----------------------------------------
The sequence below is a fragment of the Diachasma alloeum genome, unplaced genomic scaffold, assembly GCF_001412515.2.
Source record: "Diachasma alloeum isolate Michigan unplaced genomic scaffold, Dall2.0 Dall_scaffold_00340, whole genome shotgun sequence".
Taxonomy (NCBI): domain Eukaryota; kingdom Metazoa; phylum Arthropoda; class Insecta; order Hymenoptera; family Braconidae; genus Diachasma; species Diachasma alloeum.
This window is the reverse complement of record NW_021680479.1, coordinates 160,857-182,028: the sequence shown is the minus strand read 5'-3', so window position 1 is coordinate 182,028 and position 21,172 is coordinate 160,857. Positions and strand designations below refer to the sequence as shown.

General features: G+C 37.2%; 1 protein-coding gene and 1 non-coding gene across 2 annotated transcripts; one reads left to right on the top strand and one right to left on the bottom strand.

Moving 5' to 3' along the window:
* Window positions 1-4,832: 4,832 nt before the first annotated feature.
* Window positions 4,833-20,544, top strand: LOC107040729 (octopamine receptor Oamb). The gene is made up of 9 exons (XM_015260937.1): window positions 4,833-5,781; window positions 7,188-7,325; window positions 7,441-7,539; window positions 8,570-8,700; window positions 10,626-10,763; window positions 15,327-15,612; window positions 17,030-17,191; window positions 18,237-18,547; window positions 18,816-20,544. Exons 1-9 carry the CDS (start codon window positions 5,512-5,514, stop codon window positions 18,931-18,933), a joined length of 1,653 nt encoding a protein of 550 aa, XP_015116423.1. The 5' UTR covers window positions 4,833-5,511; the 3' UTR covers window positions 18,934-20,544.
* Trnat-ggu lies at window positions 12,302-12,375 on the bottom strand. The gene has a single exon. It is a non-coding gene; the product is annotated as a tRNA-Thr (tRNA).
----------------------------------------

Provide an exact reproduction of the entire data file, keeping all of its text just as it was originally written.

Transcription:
The sequence below is a fragment of the Diachasma alloeum genome, unplaced genomic scaffold, assembly GCF_001412515.2.
Source record: "Diachasma alloeum isolate Michigan unplaced genomic scaffold, Dall2.0 Dall_scaffold_00340, whole genome shotgun sequence".
Taxonomy (NCBI): domain Eukaryota; kingdom Metazoa; phylum Arthropoda; class Insecta; order Hymenoptera; family Braconidae; genus Diachasma; species Diachasma alloeum.
This window is the reverse complement of record NW_021680479.1, coordinates 160,857-182,028: the sequence shown is the minus strand read 5'-3', so window position 1 is coordinate 182,028 and position 21,172 is coordinate 160,857. Positions and strand designations below refer to the sequence as shown.

General features: G+C 37.2%; 1 protein-coding gene and 1 non-coding gene across 2 annotated transcripts; one reads left to right on the top strand and one right to left on the bottom strand.

Moving 5' to 3' along the window:
* Window positions 1-4,832: 4,832 nt before the first annotated feature.
* Window positions 4,833-20,544, top strand: LOC107040729 (octopamine receptor Oamb). The gene is made up of 9 exons (XM_015260937.1): window positions 4,833-5,781; window positions 7,188-7,325; window positions 7,441-7,539; window positions 8,570-8,700; window positions 10,626-10,763; window positions 15,327-15,612; window positions 17,030-17,191; window positions 18,237-18,547; window positions 18,816-20,544. Exons 1-9 carry the CDS (start codon window positions 5,512-5,514, stop codon window positions 18,931-18,933), a joined length of 1,653 nt encoding a protein of 550 aa, XP_015116423.1. The 5' UTR covers window positions 4,833-5,511; the 3' UTR covers window positions 18,934-20,544.
* Trnat-ggu lies at window positions 12,302-12,375 on the bottom strand. The gene has a single exon. It is a non-coding gene; the product is annotated as a tRNA-Thr (tRNA).